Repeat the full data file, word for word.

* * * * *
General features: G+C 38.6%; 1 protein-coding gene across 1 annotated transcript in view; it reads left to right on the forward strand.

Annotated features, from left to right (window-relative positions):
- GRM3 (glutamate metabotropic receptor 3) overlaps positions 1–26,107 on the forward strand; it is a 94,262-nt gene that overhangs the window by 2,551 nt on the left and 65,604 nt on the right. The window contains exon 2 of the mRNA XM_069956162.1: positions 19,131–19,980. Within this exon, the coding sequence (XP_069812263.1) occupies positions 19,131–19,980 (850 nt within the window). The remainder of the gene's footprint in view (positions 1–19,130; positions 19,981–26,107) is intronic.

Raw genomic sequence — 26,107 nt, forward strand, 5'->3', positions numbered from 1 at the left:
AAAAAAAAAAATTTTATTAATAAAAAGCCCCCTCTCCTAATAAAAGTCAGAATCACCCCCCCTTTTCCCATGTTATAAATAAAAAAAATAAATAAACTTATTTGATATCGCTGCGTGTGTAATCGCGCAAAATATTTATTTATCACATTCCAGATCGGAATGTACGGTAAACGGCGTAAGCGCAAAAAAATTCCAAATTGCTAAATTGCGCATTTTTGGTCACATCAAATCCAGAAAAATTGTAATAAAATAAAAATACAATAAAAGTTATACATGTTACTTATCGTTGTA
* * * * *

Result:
General features: G+C 38.6%; 1 protein-coding gene across 1 annotated transcript in view; it reads left to right on the forward strand.

Annotated features, from left to right (window-relative positions):
- GRM3 (glutamate metabotropic receptor 3) overlaps positions 1–26,107 on the forward strand; it is a 94,262-nt gene that overhangs the window by 2,551 nt on the left and 65,604 nt on the right. The window contains exon 2 of the mRNA XM_069956162.1: positions 19,131–19,980. Within this exon, the coding sequence (XP_069812263.1) occupies positions 19,131–19,980 (850 nt within the window). The remainder of the gene's footprint in view (positions 1–19,130; positions 19,981–26,107) is intronic.

Raw genomic sequence — 26,107 nt, forward strand, 5'->3', positions numbered from 1 at the left:
AAAAAAAAAAATTTTATTAATAAAAAGCCCCCTCTCCTAATAAAAGTCAGAATCACCCCCCCTTTTCCCATGTTATAAATAAAAAAAATAAATAAACTTATTTGATATCGCTGCGTGTGTAATCGCGCAAAATATTTATTTATCACATTCCAGATCGGAATGTACGGTAAACGGCGTAAGCGCAAAAAAATTCCAAATTGCTAAATTGCGCATTTTTGGTCACATCAAATCCAGAAAAATTGTAATAAAATAAAAATACAATAAAAGTTATACATGTTACTTATCGTTGTA